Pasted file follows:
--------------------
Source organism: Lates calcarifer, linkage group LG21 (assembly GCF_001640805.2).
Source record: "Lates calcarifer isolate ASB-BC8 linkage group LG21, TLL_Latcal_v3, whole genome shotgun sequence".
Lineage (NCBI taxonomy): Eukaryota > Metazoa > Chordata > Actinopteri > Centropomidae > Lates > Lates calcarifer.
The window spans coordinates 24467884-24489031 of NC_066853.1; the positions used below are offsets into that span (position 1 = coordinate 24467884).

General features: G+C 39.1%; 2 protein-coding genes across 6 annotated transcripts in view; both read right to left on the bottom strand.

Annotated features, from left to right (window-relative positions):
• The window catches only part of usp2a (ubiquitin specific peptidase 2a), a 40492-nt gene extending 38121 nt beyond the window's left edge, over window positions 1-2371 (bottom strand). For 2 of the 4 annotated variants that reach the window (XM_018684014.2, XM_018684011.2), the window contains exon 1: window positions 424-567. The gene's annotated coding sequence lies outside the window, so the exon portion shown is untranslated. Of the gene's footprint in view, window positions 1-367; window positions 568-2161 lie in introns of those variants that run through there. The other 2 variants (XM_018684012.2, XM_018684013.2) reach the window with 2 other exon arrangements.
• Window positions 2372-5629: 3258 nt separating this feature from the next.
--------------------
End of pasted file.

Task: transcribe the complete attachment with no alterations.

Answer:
Source organism: Lates calcarifer, linkage group LG21 (assembly GCF_001640805.2).
Source record: "Lates calcarifer isolate ASB-BC8 linkage group LG21, TLL_Latcal_v3, whole genome shotgun sequence".
Lineage (NCBI taxonomy): Eukaryota > Metazoa > Chordata > Actinopteri > Centropomidae > Lates > Lates calcarifer.
The window spans coordinates 24467884-24489031 of NC_066853.1; the positions used below are offsets into that span (position 1 = coordinate 24467884).

General features: G+C 39.1%; 2 protein-coding genes across 6 annotated transcripts in view; both read right to left on the bottom strand.

Annotated features, from left to right (window-relative positions):
• The window catches only part of usp2a (ubiquitin specific peptidase 2a), a 40492-nt gene extending 38121 nt beyond the window's left edge, over window positions 1-2371 (bottom strand). For 2 of the 4 annotated variants that reach the window (XM_018684014.2, XM_018684011.2), the window contains exon 1: window positions 424-567. The gene's annotated coding sequence lies outside the window, so the exon portion shown is untranslated. Of the gene's footprint in view, window positions 1-367; window positions 568-2161 lie in introns of those variants that run through there. The other 2 variants (XM_018684012.2, XM_018684013.2) reach the window with 2 other exon arrangements.
• Window positions 2372-5629: 3258 nt separating this feature from the next.